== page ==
A couple of hospitals in the United States are set to hold medical trials with patients of diabetes and chronic diseases using Apple's HealthKit.
HealthKit is a healthcare system that is being developed by Apple. The iPhone maker is envisioning HealthKit as an important tool for collecting health- or fitness-related information, primarily through the use of iPhone apps together with medical and fitness monitoring devices.
As utilized in the aforementioned trials, HealthKit will be used to gather data (with the patient's consent, of course) from several health apps and then collated for the doctors' convenience. Physicians from one of the two hospitals, Stanford University Hospital, stated that they are collaborating with the mobile manufacturing giant in tracking the blood sugar levels of diabetic children. As for the other hospital, Duke University -- they are working on a pilot that will monitor blood pressure, weight, and other health-related metrics for heart disease and cancer patients.
The overall aim of the trials is to achieve better accuracy and speed in relaying healthcare data, which sadly in the wireless age is still sometimes done by phone or fax. With faster healthcare systems like HealthKit, doctors are hoping that medical problems can be detected and relayed early. In the coming weeks, the medical community will have a clearer idea of how exactly HealthKit will impact the process of health information gathering.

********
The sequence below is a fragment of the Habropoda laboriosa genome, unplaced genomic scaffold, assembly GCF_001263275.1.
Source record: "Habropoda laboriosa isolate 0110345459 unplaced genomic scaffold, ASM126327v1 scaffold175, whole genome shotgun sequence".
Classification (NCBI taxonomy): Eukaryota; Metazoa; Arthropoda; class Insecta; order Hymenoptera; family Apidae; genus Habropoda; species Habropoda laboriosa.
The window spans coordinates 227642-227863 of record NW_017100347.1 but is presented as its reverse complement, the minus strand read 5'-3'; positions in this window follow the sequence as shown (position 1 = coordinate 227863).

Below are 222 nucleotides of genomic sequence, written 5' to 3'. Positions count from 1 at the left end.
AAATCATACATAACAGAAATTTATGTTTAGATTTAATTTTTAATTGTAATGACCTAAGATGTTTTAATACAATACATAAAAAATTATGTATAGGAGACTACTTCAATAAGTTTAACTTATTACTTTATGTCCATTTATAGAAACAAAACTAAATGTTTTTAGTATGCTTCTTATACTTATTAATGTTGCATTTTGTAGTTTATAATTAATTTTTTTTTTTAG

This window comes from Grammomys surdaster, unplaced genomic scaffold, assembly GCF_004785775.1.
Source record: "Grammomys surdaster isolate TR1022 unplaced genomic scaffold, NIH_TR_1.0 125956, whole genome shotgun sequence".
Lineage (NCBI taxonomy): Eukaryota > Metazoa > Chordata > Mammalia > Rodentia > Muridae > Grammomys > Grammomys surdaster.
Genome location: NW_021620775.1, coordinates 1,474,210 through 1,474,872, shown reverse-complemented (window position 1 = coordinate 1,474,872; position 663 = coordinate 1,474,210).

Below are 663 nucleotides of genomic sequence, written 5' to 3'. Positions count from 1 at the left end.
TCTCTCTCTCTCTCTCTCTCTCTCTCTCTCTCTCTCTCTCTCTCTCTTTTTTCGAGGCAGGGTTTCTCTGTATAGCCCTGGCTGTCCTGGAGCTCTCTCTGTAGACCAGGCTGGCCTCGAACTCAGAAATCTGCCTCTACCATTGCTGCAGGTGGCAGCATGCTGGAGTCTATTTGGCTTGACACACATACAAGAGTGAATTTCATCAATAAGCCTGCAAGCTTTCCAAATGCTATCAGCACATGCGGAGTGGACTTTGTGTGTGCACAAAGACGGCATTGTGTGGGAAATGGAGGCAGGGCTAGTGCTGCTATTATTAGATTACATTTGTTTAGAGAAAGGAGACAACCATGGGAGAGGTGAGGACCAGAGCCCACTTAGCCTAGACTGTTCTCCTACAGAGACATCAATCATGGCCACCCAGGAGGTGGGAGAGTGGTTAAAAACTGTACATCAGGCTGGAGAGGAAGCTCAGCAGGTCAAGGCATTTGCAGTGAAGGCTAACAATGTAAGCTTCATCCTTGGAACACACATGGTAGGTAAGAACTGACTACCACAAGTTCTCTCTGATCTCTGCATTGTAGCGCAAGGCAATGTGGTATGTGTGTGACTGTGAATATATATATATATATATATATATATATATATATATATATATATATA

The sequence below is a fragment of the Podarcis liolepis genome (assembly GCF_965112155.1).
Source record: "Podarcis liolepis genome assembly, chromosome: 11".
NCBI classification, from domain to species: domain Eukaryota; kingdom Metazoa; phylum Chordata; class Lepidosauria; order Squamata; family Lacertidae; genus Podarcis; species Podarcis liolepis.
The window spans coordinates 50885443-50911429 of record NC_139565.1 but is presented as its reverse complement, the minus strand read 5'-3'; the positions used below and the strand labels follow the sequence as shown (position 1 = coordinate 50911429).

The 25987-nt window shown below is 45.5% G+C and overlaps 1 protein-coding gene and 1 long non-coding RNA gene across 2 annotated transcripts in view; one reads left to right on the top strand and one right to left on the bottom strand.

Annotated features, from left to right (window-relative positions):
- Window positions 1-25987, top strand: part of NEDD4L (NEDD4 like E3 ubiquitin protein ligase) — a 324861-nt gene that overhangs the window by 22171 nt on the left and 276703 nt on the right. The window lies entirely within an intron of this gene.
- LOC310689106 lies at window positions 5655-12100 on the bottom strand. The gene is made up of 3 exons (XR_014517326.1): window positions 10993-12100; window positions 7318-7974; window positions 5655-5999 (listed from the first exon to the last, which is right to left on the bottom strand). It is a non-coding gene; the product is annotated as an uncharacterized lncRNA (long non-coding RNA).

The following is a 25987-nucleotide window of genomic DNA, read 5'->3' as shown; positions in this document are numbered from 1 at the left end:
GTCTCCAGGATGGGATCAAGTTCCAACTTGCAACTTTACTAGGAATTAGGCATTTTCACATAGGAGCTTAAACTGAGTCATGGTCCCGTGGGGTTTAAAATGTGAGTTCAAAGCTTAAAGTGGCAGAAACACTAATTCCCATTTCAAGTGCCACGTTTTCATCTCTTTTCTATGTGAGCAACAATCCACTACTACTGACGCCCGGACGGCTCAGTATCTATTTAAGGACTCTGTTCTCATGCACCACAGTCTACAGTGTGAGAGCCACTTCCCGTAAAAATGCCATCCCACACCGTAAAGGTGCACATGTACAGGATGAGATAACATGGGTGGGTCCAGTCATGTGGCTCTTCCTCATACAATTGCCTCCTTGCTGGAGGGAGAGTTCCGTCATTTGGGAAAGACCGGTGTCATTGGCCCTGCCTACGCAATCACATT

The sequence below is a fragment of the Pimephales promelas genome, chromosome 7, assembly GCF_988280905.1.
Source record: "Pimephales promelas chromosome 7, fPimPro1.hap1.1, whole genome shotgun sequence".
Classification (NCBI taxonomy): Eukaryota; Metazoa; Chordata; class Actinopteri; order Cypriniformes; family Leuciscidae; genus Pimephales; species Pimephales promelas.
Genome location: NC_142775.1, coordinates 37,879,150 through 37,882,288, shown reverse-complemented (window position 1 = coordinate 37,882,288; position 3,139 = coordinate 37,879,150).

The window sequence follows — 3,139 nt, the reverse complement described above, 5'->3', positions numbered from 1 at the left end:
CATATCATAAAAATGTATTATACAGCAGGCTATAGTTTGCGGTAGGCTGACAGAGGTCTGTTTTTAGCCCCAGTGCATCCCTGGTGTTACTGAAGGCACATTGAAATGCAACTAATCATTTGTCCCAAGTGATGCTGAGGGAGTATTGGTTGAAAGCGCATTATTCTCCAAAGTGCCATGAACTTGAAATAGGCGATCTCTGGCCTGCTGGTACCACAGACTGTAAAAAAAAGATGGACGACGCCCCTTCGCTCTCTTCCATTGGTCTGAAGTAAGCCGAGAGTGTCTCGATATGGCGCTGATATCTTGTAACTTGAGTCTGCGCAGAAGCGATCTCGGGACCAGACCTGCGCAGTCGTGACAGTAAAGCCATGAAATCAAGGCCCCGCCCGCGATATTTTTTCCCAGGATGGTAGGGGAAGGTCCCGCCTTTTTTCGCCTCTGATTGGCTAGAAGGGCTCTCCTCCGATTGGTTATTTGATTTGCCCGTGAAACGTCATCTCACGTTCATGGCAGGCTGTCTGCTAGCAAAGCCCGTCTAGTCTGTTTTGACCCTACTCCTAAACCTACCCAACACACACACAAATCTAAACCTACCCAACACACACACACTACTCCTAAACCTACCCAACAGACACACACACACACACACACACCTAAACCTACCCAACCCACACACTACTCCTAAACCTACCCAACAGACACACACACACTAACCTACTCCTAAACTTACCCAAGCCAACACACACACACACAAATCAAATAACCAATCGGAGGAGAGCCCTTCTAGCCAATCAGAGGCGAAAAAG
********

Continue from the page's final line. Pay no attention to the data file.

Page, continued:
Apple had actually hinted about the trials a week ago when it announced the latest version of its mobile operating system, the iOS 8. However, the company did not provide any more details about the collaboration.
But it appears that the phone maker is settings its sights on working with healthcare providers in the country. As reported by Reuters, the company is indeed reaching out to other US hospitals -- Stanford and Duke are just the tip of the iceberg, a source said.
Manufacturers of medical devices are in on it too. One example is DexCom Inc., a manufacturer of blood sugar monitoring devices. DexCom recently revealed its plans of collaborating with Apple, Stanford, and the US Food and Drug Administration (FDA), specifically in integrating with the HealthKit system.
As for health privacy concerns, Apple is promising that the data collected through HealthKit will remain secure. The phone maker is even considering establishing a HealthKit certification system for third party developers in order to ensure the patients' privacy.
While HealthKit helps doctors and healthcare workers gather data, Apple's healthcare system may also encourage the users and the patients themselves to be more active and more accurate in monitoring their health. Patients often commit errors when they are left to themselves with regards to collecting information about their health. But with the HealthKit system in place, data can be gathered not only more easily, but also more accurately.
And with the new releases iPhone 6, the iPhone 6 Plus, and the Apple Watch already integrated with HealthKit, users now have more accessible healthcare data-gathering tools at their disposal.
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